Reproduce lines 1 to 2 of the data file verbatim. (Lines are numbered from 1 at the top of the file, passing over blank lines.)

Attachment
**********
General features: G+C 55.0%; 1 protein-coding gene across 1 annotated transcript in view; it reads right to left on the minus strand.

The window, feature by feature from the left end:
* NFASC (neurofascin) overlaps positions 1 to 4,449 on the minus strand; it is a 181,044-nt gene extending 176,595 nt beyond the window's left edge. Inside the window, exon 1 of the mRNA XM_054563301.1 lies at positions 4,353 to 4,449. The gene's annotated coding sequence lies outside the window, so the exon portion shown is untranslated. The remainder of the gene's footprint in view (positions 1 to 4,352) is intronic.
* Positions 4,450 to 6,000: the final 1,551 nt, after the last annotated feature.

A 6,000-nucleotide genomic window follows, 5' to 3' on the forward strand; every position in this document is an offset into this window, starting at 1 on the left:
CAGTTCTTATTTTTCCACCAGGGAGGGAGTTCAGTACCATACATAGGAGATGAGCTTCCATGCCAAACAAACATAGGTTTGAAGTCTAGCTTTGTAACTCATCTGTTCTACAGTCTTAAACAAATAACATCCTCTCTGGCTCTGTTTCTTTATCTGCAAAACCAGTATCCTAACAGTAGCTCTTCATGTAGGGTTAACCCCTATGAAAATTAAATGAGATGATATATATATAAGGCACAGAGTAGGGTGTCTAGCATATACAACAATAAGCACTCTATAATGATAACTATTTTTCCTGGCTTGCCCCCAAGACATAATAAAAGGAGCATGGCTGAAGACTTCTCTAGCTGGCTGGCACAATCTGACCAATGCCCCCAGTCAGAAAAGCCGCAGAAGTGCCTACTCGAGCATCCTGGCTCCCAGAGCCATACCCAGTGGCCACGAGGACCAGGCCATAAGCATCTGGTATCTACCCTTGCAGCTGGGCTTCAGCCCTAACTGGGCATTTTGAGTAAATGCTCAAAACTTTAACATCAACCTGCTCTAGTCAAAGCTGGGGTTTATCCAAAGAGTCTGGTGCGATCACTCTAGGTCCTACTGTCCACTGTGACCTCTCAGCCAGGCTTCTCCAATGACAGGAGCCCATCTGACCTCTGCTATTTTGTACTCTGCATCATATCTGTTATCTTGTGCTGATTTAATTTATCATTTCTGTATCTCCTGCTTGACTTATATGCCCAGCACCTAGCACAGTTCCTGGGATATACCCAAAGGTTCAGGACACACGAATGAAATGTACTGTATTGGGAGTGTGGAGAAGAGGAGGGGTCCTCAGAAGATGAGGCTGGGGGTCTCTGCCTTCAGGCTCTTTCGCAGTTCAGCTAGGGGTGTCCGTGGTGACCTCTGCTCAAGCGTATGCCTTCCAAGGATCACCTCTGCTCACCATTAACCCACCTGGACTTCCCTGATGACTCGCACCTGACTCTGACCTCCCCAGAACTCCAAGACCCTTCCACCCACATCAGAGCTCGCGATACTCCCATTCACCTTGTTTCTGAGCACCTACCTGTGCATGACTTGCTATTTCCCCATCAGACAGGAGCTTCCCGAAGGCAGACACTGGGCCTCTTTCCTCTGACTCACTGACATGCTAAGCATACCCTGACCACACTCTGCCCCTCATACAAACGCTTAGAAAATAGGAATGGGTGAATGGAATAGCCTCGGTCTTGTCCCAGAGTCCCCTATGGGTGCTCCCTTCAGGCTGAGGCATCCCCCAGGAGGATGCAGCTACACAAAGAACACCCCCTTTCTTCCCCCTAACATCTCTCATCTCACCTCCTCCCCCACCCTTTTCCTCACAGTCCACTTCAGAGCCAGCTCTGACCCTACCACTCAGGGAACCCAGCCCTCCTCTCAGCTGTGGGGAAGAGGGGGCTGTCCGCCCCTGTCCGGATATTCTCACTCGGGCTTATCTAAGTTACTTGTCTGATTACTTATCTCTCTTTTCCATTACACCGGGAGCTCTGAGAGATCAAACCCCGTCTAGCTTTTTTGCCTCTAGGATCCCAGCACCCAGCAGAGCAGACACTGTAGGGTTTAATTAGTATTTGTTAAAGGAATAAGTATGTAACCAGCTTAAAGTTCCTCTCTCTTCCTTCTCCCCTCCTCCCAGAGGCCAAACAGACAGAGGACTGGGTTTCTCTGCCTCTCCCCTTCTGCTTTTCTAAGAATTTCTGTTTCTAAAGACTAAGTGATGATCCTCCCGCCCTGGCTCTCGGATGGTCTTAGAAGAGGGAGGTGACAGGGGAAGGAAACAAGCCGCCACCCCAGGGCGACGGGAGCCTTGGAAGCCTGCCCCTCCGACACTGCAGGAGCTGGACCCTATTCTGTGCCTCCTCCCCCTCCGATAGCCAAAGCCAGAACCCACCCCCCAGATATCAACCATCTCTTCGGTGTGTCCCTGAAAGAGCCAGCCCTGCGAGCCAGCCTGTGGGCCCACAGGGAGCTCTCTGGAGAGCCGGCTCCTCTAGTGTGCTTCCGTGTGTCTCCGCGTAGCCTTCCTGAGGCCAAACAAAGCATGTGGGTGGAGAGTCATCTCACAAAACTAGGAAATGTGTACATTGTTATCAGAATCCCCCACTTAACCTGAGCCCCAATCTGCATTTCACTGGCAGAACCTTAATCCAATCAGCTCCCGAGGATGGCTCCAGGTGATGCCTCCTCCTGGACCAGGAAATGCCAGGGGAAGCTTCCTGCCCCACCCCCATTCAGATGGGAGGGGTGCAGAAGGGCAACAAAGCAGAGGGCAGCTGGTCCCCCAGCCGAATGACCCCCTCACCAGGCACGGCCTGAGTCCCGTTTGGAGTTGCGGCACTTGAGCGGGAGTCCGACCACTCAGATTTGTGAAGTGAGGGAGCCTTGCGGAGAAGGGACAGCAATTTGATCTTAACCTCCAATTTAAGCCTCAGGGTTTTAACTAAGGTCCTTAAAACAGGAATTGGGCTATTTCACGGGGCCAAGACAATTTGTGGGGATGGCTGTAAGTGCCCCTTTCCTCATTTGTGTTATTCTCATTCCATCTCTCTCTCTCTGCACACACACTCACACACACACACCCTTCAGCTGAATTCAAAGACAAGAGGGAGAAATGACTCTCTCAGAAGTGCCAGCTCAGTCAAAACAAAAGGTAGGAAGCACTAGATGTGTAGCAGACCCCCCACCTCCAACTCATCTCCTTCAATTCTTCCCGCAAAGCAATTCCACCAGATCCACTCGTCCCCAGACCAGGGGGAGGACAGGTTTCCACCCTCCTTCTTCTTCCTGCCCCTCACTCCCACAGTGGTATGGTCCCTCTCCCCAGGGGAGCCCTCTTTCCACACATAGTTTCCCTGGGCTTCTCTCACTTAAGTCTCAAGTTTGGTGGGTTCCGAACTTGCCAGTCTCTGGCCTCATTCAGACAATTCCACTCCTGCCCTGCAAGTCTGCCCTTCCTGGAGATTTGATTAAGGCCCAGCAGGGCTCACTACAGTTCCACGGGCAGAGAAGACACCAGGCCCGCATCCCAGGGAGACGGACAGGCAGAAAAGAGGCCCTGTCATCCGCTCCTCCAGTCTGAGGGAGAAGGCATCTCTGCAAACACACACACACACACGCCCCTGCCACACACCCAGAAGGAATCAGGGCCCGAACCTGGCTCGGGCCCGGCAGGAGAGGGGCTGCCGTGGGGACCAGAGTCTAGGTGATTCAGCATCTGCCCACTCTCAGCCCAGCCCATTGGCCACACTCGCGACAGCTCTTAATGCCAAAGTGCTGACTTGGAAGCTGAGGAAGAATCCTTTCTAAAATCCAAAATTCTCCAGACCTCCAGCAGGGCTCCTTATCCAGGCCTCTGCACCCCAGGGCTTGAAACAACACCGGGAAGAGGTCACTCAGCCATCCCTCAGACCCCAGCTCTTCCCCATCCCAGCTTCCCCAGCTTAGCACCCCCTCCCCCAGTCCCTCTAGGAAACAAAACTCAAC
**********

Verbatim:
General features: G+C 55.0%; 1 protein-coding gene across 1 annotated transcript in view; it reads right to left on the minus strand.

The window, feature by feature from the left end: